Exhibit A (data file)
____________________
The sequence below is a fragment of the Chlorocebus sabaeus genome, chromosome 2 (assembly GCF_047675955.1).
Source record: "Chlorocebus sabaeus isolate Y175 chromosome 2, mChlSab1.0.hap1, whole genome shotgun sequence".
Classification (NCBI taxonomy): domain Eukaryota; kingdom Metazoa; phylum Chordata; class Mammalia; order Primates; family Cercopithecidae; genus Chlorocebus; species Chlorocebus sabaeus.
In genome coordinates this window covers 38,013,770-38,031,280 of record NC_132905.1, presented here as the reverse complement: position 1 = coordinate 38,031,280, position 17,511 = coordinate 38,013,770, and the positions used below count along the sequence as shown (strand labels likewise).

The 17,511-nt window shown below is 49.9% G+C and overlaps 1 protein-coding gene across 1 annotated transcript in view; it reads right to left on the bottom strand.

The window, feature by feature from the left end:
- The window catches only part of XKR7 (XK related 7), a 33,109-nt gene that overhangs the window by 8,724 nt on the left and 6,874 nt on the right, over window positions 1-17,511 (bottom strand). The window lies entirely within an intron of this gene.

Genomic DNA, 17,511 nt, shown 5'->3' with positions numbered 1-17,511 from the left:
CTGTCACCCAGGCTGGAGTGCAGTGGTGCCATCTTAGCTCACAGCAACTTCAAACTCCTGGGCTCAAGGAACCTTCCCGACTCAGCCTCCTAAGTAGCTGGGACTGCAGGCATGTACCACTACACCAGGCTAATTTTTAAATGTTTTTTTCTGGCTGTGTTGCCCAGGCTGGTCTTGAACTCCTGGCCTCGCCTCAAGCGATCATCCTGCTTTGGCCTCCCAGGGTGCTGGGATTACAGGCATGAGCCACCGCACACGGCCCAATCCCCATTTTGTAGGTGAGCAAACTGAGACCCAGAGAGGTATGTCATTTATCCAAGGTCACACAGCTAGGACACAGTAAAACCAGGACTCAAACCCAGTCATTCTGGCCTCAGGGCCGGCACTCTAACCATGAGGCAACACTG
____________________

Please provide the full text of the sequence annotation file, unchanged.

The sequence below is a fragment of the Chlorocebus sabaeus genome, chromosome 2 (assembly GCF_047675955.1).
Source record: "Chlorocebus sabaeus isolate Y175 chromosome 2, mChlSab1.0.hap1, whole genome shotgun sequence".
Classification (NCBI taxonomy): domain Eukaryota; kingdom Metazoa; phylum Chordata; class Mammalia; order Primates; family Cercopithecidae; genus Chlorocebus; species Chlorocebus sabaeus.
In genome coordinates this window covers 38,013,770-38,031,280 of record NC_132905.1, presented here as the reverse complement: position 1 = coordinate 38,031,280, position 17,511 = coordinate 38,013,770, and the positions used below count along the sequence as shown (strand labels likewise).

The 17,511-nt window shown below is 49.9% G+C and overlaps 1 protein-coding gene across 1 annotated transcript in view; it reads right to left on the bottom strand.

The window, feature by feature from the left end:
- The window catches only part of XKR7 (XK related 7), a 33,109-nt gene that overhangs the window by 8,724 nt on the left and 6,874 nt on the right, over window positions 1-17,511 (bottom strand). The window lies entirely within an intron of this gene.

Genomic DNA, 17,511 nt, shown 5'->3' with positions numbered 1-17,511 from the left:
CTGTCACCCAGGCTGGAGTGCAGTGGTGCCATCTTAGCTCACAGCAACTTCAAACTCCTGGGCTCAAGGAACCTTCCCGACTCAGCCTCCTAAGTAGCTGGGACTGCAGGCATGTACCACTACACCAGGCTAATTTTTAAATGTTTTTTTCTGGCTGTGTTGCCCAGGCTGGTCTTGAACTCCTGGCCTCGCCTCAAGCGATCATCCTGCTTTGGCCTCCCAGGGTGCTGGGATTACAGGCATGAGCCACCGCACACGGCCCAATCCCCATTTTGTAGGTGAGCAAACTGAGACCCAGAGAGGTATGTCATTTATCCAAGGTCACACAGCTAGGACACAGTAAAACCAGGACTCAAACCCAGTCATTCTGGCCTCAGGGCCGGCACTCTAACCATGAGGCAACACTG